Saturday, October 27, 2012

Montgomery Biscuit fan blog, offseason update

Things most fans dont know

While at the World Series party last night, I found out that some things that I had thought were common knowledge. It occured to me that such info was perfect blog-fodder and so here it comes!

The NEW Riverwalk infield.

A rumor I had heard during the season has indeed come to pass. The Biscuits infield has been completely reworked.

The first week after the playoffs ended, City of Montgomery crews razed the playing surface from dugout to dugout. This included removing the sod, taking up the red clay infield dirt, and at least partially if not completely removing and replacing the layer of rock surface below the top layer. This rock surface helps drainage and gives the top dirt a nice springy play for ground balls. It also settles over time and after about ten years had started to create small sinkholes where the gravel had settled and the dirt above caved in.

At one batting practice I was at, I heard a coach warn his guys to watch out for the divot near first base, which was a hole big enough to get your whole foot in up to the ankle! Yikes! The groundskeepers filled it in before gametime, but this is not something you want to have your multi-million dollar prospects having to watch out for.

In the past couple seasons there have been ALOT more bad hops, slower infield drainage, and the sod had taken a beating. In short the infield looked its age, or more.

When I talked with fans at the games during the season, they seemed to all fall in one of three camps as concerns the field work.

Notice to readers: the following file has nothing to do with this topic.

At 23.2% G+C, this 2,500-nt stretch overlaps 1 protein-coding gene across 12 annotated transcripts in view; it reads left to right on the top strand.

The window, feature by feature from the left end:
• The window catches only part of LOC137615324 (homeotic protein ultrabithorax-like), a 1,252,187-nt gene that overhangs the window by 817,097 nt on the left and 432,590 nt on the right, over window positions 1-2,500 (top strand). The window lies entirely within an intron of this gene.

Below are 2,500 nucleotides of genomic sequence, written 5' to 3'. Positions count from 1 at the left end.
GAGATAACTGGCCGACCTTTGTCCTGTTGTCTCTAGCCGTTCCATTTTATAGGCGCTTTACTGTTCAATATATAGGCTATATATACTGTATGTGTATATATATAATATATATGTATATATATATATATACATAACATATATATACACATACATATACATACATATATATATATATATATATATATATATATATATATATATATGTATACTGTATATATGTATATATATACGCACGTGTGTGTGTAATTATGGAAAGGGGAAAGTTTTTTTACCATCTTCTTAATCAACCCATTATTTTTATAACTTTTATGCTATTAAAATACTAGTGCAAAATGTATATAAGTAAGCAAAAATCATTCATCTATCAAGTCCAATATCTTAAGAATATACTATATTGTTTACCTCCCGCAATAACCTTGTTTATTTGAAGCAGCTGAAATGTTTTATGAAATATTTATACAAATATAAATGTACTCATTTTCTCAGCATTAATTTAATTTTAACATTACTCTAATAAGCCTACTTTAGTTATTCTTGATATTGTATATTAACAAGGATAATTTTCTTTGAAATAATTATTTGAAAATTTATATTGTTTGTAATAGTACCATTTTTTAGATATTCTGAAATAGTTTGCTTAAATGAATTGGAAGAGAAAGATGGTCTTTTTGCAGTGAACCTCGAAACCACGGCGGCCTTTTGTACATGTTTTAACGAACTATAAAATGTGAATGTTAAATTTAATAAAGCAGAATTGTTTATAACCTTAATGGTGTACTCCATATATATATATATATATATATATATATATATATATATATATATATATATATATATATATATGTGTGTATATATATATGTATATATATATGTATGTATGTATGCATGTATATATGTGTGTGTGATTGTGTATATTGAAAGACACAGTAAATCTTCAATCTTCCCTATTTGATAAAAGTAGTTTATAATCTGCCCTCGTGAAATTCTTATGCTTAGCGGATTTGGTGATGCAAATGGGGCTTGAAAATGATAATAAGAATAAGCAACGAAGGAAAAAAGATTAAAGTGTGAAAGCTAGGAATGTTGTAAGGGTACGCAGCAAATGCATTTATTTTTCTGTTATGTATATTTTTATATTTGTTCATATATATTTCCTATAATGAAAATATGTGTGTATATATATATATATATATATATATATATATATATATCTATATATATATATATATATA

1.     The field needs it, its about time
  2.     The city shouldnt spend taxpayer money for that
  3.     Fields need upkeep?

The outfield was left as is, although it needs as much or more work as the infield. The pitchers mound was leveled or moved, im not sure which yet, but I will ask around. I know sometimes stadiums have removed the mound for such work and replaced it later.

Another thing you might or might not know

The Monty Biscuit Bobble-Bank has a habit of having his hands fall off. As such, the team has extras and will give them away to anyone who will take them. The thing is, the hands are easily reattached, so go get you some BobbleBank!

More curious than that, new uniforms?

I have been told by more than one person connected with the team that within the next few years there may be some changes in the teams look, though a complete rebranding is probably not in the cards.
I wondered if that was the reason the Biscuit Basket hadnt restocked the hats at the team store, but I have been told that the hats have indeed been ordered and will be the same. I suspect that means no new look this year, but I am sure the idea was suggested for the tenth season coming up. There may be a slight tweak to the logo but not a rebranding this year, in other words no new uniform look now, but be warned that it could happen in the not so distant future.

I suspect the desire is there, but the budget hasnt caught up with it. Yet.

Shohei Otani Watch: Day Two

Shohei Otani - 18 yrs old and 99mph